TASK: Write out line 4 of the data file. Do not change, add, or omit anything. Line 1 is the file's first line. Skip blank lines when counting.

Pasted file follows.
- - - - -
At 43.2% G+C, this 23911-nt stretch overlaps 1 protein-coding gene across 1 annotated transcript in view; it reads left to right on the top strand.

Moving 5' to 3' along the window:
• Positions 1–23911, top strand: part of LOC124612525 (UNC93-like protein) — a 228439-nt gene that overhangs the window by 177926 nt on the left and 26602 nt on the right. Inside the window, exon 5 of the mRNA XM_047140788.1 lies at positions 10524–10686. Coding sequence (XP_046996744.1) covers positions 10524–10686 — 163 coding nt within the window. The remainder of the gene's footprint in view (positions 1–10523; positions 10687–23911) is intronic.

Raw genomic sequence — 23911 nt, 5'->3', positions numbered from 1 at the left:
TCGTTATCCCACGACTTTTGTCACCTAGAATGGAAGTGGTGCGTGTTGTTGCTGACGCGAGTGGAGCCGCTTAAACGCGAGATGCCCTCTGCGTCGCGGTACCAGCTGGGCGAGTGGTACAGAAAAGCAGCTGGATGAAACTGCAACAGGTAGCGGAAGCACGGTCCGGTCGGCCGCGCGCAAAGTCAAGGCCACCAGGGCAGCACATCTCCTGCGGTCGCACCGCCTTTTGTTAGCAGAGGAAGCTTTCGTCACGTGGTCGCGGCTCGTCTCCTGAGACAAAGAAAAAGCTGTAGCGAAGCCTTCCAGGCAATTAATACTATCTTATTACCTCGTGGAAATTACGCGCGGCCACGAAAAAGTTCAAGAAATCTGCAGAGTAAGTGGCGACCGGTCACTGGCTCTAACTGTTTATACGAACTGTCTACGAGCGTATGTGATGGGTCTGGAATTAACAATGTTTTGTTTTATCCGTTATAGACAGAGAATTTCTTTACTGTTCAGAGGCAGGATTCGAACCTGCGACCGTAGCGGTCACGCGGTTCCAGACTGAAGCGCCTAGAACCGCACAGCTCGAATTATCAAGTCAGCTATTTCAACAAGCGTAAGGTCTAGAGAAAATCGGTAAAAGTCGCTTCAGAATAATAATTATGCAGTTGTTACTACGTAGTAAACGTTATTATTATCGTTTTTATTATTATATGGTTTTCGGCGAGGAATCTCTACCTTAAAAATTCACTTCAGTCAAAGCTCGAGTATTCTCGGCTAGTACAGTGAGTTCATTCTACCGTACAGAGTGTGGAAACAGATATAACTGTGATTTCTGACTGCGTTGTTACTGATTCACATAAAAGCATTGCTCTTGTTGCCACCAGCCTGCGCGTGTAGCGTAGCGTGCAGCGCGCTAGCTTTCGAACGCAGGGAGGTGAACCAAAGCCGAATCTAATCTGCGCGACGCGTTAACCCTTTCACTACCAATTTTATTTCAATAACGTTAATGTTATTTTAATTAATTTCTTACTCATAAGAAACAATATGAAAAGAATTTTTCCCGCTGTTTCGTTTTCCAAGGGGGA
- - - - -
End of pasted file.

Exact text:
Raw genomic sequence — 23911 nt, 5'->3', positions numbered from 1 at the left: